The name zucapsaicin had been on the books since 1994. The council negotiated the name with a company called GenDerm, which owned the rights to the drug at the time. Civamide was a generic name GenDerm suggested. After that name was rejected, GenDerm continued to use the name civamide in the literature and its documentation. Winston continued the practice when it acquired the rights to the drug in 1999.

Most of the documents Winston cited to support its claim are dated after 1994, wrote then-USAN program director Sophia V. Fuerst in a letter to Winston. It’s both Winston and GenDerm’s “use of the name civamide after the name zucapsaicin was adopted that has caused the confusion,” she wrote.

Bernstein disputes that idea. Still, he says, “we weren’t able to get USAN to change their mind, nor FDA, so we have zucapsaicin.”

Most of the time, a simple back-and-forth between a company and the USAN Council is enough to settle any name disputes, says John E. Kasik, professor emeritus at the University of Iowa Carver College of Medicine and a longtime member of USAN’s review board, which settles naming spats. In fact, the review board has only had to step in to resolve five disputes throughout its decades-long existence.

Sometimes small disagreements occur when a manufacturer asks for a new stem to be created, Shubat says. It’s the council’s job to keep naming as streamlined as possible, which means being conservative when it comes to adding new stems, she explains.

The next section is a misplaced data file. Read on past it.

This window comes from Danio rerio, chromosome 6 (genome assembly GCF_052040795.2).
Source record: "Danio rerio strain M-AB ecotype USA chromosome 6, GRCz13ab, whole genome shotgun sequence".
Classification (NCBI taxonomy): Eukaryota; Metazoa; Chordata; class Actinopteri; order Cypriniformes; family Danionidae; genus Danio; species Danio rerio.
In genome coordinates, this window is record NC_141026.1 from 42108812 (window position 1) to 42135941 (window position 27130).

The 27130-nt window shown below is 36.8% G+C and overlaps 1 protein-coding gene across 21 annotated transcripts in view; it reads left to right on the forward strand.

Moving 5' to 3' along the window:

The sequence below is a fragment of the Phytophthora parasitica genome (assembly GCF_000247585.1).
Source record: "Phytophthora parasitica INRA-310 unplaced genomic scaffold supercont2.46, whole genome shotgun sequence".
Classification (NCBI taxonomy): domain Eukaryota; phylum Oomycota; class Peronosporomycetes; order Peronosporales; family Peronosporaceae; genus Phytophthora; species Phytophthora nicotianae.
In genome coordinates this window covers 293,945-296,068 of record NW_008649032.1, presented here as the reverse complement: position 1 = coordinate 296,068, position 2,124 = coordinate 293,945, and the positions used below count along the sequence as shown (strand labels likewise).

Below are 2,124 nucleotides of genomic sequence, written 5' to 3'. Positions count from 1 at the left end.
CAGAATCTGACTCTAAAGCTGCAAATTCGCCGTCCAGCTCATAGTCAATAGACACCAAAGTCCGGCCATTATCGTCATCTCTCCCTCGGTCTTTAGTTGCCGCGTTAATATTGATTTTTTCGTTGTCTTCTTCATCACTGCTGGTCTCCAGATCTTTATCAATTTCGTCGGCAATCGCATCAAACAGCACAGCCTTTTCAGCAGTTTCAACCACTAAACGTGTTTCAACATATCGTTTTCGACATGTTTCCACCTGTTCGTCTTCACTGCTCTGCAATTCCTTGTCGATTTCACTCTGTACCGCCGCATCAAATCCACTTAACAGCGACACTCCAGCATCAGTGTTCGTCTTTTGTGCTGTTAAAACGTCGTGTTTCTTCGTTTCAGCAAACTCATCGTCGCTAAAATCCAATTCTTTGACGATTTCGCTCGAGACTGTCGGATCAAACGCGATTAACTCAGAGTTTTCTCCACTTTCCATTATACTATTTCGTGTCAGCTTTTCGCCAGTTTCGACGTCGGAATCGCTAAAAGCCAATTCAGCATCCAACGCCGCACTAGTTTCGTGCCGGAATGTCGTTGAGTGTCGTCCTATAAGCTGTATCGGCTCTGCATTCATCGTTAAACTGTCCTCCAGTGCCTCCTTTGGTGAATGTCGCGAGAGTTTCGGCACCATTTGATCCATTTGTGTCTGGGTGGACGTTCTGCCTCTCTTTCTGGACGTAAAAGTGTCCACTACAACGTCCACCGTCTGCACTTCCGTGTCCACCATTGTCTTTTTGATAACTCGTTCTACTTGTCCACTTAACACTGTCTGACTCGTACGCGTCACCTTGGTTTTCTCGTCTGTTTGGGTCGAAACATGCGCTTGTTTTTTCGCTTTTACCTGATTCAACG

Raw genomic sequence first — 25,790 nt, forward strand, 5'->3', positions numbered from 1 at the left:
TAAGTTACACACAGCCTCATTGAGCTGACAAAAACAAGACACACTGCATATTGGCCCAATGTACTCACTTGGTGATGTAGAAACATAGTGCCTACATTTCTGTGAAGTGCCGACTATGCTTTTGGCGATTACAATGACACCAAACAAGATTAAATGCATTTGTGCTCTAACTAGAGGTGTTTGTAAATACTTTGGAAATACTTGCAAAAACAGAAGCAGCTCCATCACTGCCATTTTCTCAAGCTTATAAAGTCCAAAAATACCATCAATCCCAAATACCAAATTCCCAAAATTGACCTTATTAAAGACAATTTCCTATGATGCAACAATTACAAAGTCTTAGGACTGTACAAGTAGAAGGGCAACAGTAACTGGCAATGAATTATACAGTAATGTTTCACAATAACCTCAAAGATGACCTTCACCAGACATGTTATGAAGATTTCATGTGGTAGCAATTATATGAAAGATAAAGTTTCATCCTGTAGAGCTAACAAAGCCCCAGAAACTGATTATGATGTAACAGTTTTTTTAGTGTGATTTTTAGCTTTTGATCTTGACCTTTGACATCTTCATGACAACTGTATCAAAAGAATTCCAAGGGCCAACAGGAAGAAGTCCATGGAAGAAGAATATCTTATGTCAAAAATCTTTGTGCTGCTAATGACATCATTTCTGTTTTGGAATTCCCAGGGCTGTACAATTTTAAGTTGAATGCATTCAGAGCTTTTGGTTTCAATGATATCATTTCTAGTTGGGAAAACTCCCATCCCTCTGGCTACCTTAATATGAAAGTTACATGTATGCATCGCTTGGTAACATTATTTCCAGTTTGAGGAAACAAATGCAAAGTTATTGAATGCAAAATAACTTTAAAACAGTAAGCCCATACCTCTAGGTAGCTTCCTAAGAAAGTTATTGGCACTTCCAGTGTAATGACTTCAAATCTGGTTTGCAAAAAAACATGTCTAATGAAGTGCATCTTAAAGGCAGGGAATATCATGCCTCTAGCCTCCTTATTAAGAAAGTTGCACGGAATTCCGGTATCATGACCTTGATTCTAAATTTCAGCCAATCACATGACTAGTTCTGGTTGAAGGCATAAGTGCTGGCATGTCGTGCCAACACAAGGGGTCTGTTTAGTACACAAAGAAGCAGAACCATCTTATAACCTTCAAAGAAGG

“Manufacturers have to supply concrete arguments as to what differentiates their compound to qualify for a new stem,” Freimanis says. Drugs within the same category are different, she says, “otherwise manufacturers wouldn’t be selling them.”

Once the council builds in stems, prefixes, and other conventions, “a lot of times a name is three-quarters predetermined,” Shubat says. Once in a while, though, companies get to do something special with the syllable or two they supply. Onyx Pharmaceuticals’ experimental multiple myeloma treatment carfilzomib is named after molecular biologist Philip Whitcome and his wife, Carla, who both succumbed to cancer. (The ph in Philip was changed to an f to make the name compatible with multiple languages.) Philip Whitcome was a founder of the company Proteolix, which first developed carfilzomib, says Onyx spokeswoman Lori Melançon. With the name, the company “wanted to celebrate both Phil and Carla’s legacy,” she says.

Bristol-Myers Squibb’s experimental hepatitis C drug asunaprevir gets part of its name from Li-Qiang Sun, the chemist who first made it, says Joel C. Barrish, BMS’s vice president of medicinal chemistry.

And dasatinib, a chronic myelogenous leukemia medication BMS markets under the brand name Sprycel, is named for research fellow Jagabandhu Das. Das, or Jag, as he’s known around the labs, didn’t discover dasatinib. “What Jag did was challenge dogma,” Barrish explains. On two separate occasions, Das’s discoveries pulled his teammates out of medicinal chemistry ruts.